The current schedule meant I had a forty minute wait for a train after my lunch. I made a mistake calculating when the train would leave and I arrived back at the station a few minutes after the train had left.

Forty minutes is a long time to wait for a train in a station with few facilities on a sunny day.

If traffic does grow on the line, as I indicated in the previous section, two trains an hour will be a necessity.

The reason for the current weird interval is that if you look at the time-table, trains take thirty-one minutes to do the Journey.

If you add in the turn-round time, when train staff do what they have to do and that to run the service, the two trains must pass at the only passing loop at North Fambridge station, it becomes obvious, that the fastest sensible time for the journey adding in all the extras is forty minutes.

So it would seem that in order to get two trains per hour, you would need to get the time for the journey down to thirty minutes.

It would seem that it might be possible by using four trains to get a three trains per hour service, but this would probably need extra passing loops or full redoubling of the track with extra platforms in places.

So because of cost this will probably not be an option.

In other words, the only way to get two trains per hour on the branch, would be to speed up the time each journey takes.

New Trains On The Line

New trains on the line could be the key to achieving a thirty minute total journey time.

If something like a new Aventra train replaced the current Class 321 train, there would be certain features that would save time.

  • The higher speed and better performance of the modern train would save some time.
  • Modern trains are designed to stop, unload and pick up passengers and get back to line speed in a shorter time.
  • Level access to platforms could be arranged to cut out loading delays of buggies, wheelchairs and bicycles.
  • Helpful automation for the driver in the turn-round at each end of the line could save a few precious minutes.
  • The precision driving needed would be easier in a modern train.

It might even be possible to do a faster speed in a Class 360 train.

Improving The track

I do wonder, if Network Rail have ideas to improve the line speed, which would mean more minutes saved.

I suspect Network Rail engineers wish that the conversion of this line to single-track in the 1960s shouldn’t have been carried out.

Conclusion

I think that within a couple of years, we’ll see new trains on this line providing a two trains per hour service.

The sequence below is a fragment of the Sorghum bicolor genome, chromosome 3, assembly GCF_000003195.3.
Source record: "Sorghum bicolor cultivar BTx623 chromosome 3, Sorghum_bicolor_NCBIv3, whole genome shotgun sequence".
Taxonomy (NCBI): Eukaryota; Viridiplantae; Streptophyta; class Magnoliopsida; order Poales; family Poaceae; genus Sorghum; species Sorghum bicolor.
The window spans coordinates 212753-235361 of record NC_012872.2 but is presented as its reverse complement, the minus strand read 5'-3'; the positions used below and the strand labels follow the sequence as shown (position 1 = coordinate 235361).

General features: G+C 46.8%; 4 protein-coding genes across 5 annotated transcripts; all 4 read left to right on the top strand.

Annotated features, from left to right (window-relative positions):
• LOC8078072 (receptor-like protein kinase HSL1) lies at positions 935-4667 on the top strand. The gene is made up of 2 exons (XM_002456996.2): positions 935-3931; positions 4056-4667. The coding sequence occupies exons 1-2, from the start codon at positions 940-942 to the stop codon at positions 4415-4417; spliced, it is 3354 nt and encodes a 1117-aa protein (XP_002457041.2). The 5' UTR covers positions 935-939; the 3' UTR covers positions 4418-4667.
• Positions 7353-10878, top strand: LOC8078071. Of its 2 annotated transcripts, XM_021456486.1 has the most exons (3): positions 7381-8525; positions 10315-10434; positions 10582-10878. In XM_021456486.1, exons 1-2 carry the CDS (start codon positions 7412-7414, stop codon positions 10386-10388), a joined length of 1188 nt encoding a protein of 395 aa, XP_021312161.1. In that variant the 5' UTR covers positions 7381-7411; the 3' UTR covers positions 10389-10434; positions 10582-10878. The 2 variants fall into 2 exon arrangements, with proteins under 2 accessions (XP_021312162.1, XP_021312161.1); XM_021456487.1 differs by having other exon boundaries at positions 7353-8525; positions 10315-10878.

July 18, 2016 Posted by | Transport | , , , | 1 Comment

Wickford Station

I took these pictures at Wickford station.

Note.

  • There is a disused Platform 4  at the London End.
  • The Crouch Valley Line service to Southminster station uses Platform 1 at the Southend End.
  • The service between London and Southend is generally three trains per hour.
  • The service on the Crouch Valley Line is for a lot of the time, one train evrry forty minutes.
  • The station is not step-free.

As one of the station staff says, the station needs a drastic makeover.

But as the station handles over two million passengers a year, I think that it must be a fair way up the list of stations to be improved.

London To Southend Services

Wickford station is on the line route between London Liverpool Street and Southend Victoria station, which is run by Abellio Greater Anglia (AGA).

There is also a line between London Fenchurch Street and Southend Central station, which is run by c2c.

Comparing the two services gives the following.

  • The c2c service has six trains per hour, whereas the AGA service has three.
  • The c2c service is a few minutes faster.
  • The trains on the c2c service are Class 357 trains, a couple of decades younger than AGA’s Class 321 trains.
  • c2c are intending to bring in new trains in a few years.
  • c2c’s stations seem to be in better state than AGA’s.

To add to the problems of the AGA service, in a couple of years time, Crossrail will be running new trains between Liverpool Street and Shenfield.

I also believe that slower trains like the Class 321 trains, are an operational problem to increase capacity and speed on the Great Eastern Main Line South of Shenfield.

Because of the competition from c2c and the problems with running alongside Crossrail into London, I suspect that the new East Anglia Franchise will have to invest in new trains on the Liverpool Street to Southend Victoria route.

As Crossrail will be running Class 345 trains based on the Aventra, I wouldn’t be surprised to see Aventras running to Southend Victoria.

But these will not be designed with a Metro interior, but probably with an interior like a Class 387 train, with lots of space and tables.

Southend will certainly have a much improved train service to London.

If the service on the AGA route through Wickford were to be four or six trains per hour, then this would interchange much better with a two trains per hour service on the Crouch Valley Line.

 

 

July 18, 2016 Posted by | Transport | , , | 1 Comment